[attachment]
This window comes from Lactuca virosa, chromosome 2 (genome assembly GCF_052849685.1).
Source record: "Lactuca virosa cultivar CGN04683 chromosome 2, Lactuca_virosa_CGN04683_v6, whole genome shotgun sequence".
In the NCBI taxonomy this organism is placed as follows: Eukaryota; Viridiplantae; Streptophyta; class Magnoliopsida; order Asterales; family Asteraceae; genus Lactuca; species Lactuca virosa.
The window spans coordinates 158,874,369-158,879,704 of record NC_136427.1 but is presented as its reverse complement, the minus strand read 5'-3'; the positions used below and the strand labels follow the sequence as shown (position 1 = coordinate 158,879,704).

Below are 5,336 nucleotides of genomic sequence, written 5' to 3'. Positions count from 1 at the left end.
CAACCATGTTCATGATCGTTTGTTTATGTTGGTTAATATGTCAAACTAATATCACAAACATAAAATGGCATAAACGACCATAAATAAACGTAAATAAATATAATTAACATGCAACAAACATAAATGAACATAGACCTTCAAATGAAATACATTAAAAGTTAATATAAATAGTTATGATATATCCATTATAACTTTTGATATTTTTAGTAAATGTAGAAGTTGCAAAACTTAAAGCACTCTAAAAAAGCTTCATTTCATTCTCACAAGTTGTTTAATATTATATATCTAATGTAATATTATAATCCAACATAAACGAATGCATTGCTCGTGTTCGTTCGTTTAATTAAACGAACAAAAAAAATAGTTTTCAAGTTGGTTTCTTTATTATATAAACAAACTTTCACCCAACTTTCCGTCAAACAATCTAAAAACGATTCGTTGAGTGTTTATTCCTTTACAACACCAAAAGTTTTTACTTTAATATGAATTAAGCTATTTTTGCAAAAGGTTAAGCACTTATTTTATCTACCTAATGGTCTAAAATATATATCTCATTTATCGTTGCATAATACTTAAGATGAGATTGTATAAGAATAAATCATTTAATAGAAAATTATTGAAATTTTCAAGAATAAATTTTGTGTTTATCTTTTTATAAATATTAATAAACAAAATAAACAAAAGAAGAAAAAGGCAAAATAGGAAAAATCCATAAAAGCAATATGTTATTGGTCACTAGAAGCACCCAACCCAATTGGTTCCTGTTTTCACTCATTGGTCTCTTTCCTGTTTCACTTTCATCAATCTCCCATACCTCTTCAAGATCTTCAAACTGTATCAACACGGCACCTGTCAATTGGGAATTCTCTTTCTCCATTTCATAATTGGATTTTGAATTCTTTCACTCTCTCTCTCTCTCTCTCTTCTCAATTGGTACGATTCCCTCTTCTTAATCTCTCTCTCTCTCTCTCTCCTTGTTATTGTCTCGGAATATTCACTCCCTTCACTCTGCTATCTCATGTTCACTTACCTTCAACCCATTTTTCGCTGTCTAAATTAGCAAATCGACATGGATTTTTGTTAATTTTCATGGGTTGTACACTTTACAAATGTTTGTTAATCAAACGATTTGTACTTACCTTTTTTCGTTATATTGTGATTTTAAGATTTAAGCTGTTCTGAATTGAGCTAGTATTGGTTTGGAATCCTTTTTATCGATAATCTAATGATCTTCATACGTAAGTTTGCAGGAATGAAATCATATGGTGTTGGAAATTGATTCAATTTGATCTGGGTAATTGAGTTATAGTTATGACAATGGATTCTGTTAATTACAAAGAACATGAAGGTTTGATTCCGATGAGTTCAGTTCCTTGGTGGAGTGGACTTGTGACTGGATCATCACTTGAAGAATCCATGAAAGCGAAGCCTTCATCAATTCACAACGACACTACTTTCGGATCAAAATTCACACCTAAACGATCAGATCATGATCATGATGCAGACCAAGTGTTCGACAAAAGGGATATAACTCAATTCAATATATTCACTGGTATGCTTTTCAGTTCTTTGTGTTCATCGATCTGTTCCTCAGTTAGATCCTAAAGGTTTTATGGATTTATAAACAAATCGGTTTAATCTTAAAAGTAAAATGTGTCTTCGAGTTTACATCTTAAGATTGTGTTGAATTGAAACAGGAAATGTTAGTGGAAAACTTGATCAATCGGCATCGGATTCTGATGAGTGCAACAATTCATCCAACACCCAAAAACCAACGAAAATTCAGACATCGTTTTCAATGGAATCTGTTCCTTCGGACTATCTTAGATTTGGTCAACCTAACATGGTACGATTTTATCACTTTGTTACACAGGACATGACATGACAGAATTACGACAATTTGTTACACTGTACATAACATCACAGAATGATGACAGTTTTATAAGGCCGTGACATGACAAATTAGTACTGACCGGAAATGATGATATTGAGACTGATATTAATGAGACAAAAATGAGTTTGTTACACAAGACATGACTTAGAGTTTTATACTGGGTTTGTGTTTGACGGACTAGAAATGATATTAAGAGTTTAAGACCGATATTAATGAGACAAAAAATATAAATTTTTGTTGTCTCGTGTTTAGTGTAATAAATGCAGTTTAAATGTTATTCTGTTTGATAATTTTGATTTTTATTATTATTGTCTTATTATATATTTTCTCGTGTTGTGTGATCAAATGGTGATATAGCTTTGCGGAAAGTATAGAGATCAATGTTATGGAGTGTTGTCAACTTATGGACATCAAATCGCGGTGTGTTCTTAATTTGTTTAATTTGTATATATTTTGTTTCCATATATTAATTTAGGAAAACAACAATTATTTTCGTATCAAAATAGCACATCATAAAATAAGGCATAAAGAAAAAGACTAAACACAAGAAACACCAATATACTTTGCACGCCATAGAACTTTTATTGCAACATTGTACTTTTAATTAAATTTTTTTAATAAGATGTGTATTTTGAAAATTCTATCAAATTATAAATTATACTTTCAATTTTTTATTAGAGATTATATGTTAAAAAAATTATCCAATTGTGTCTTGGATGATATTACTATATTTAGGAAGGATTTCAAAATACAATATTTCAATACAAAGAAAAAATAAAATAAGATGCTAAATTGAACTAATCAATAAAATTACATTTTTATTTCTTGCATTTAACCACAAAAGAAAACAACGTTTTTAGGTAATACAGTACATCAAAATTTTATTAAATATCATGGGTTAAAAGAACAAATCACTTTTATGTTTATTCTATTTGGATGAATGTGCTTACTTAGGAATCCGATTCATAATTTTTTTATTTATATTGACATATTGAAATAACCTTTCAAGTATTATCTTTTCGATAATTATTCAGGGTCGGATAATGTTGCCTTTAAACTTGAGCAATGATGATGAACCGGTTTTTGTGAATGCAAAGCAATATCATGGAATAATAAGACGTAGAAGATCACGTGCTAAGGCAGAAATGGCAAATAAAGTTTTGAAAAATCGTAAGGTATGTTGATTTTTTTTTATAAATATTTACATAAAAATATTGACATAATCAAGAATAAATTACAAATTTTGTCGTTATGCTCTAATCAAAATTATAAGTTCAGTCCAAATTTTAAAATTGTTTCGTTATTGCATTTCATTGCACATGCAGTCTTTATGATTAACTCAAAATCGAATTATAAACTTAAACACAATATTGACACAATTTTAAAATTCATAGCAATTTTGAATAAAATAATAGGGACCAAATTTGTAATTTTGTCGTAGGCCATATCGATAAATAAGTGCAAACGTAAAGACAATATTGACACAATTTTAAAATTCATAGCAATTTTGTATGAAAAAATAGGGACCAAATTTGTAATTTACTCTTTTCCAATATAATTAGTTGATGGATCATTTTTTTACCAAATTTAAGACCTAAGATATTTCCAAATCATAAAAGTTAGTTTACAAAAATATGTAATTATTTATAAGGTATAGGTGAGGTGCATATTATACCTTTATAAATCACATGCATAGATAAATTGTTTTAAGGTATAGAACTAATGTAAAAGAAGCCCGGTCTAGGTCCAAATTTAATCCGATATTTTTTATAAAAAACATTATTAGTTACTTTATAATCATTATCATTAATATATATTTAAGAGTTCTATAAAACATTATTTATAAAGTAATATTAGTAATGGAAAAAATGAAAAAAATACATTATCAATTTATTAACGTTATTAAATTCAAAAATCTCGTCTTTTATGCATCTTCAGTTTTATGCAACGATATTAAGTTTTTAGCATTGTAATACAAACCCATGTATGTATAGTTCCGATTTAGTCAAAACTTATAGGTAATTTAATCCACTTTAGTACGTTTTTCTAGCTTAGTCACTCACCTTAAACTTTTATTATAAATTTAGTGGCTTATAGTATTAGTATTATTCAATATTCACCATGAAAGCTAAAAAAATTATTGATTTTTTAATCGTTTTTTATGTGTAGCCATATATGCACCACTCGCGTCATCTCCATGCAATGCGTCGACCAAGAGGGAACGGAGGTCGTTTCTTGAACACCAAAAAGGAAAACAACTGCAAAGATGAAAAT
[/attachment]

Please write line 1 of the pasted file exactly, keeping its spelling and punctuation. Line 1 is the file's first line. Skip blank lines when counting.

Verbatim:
This window comes from Lactuca virosa, chromosome 2 (genome assembly GCF_052849685.1).